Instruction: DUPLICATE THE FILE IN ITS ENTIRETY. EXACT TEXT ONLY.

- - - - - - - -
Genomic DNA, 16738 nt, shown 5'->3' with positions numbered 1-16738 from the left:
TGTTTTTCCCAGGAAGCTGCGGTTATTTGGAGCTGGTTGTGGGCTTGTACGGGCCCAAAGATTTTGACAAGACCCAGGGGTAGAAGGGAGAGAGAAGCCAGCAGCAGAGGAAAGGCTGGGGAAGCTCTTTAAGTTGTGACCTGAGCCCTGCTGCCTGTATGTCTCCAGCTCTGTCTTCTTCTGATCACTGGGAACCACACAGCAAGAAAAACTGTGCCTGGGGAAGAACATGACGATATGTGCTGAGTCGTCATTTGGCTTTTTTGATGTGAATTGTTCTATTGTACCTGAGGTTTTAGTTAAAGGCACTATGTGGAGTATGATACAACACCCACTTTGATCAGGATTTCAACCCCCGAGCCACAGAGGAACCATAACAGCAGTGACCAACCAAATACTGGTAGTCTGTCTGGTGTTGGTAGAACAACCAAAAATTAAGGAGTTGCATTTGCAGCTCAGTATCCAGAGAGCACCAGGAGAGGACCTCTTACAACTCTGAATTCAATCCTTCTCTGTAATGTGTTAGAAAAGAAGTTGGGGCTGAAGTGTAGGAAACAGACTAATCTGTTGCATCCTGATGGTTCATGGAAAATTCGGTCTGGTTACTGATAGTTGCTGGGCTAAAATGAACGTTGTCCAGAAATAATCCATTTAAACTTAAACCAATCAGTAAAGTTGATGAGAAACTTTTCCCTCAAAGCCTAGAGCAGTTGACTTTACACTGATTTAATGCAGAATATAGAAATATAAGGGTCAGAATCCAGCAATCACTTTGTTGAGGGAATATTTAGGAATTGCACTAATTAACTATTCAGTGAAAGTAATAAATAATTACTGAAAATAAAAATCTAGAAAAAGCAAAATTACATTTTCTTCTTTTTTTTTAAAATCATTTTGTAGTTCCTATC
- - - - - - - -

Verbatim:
Genomic DNA, 16738 nt, shown 5'->3' with positions numbered 1-16738 from the left:
TGTTTTTCCCAGGAAGCTGCGGTTATTTGGAGCTGGTTGTGGGCTTGTACGGGCCCAAAGATTTTGACAAGACCCAGGGGTAGAAGGGAGAGAGAAGCCAGCAGCAGAGGAAAGGCTGGGGAAGCTCTTTAAGTTGTGACCTGAGCCCTGCTGCCTGTATGTCTCCAGCTCTGTCTTCTTCTGATCACTGGGAACCACACAGCAAGAAAAACTGTGCCTGGGGAAGAACATGACGATATGTGCTGAGTCGTCATTTGGCTTTTTTGATGTGAATTGTTCTATTGTACCTGAGGTTTTAGTTAAAGGCACTATGTGGAGTATGATACAACACCCACTTTGATCAGGATTTCAACCCCCGAGCCACAGAGGAACCATAACAGCAGTGACCAACCAAATACTGGTAGTCTGTCTGGTGTTGGTAGAACAACCAAAAATTAAGGAGTTGCATTTGCAGCTCAGTATCCAGAGAGCACCAGGAGAGGACCTCTTACAACTCTGAATTCAATCCTTCTCTGTAATGTGTTAGAAAAGAAGTTGGGGCTGAAGTGTAGGAAACAGACTAATCTGTTGCATCCTGATGGTTCATGGAAAATTCGGTCTGGTTACTGATAGTTGCTGGGCTAAAATGAACGTTGTCCAGAAATAATCCATTTAAACTTAAACCAATCAGTAAAGTTGATGAGAAACTTTTCCCTCAAAGCCTAGAGCAGTTGACTTTACACTGATTTAATGCAGAATATAGAAATATAAGGGTCAGAATCCAGCAATCACTTTGTTGAGGGAATATTTAGGAATTGCACTAATTAACTATTCAGTGAAAGTAATAAATAATTACTGAAAATAAAAATCTAGAAAAAGCAAAATTACATTTTCTTCTTTTTTTTTAAAATCATTTTGTAGTTCCTATC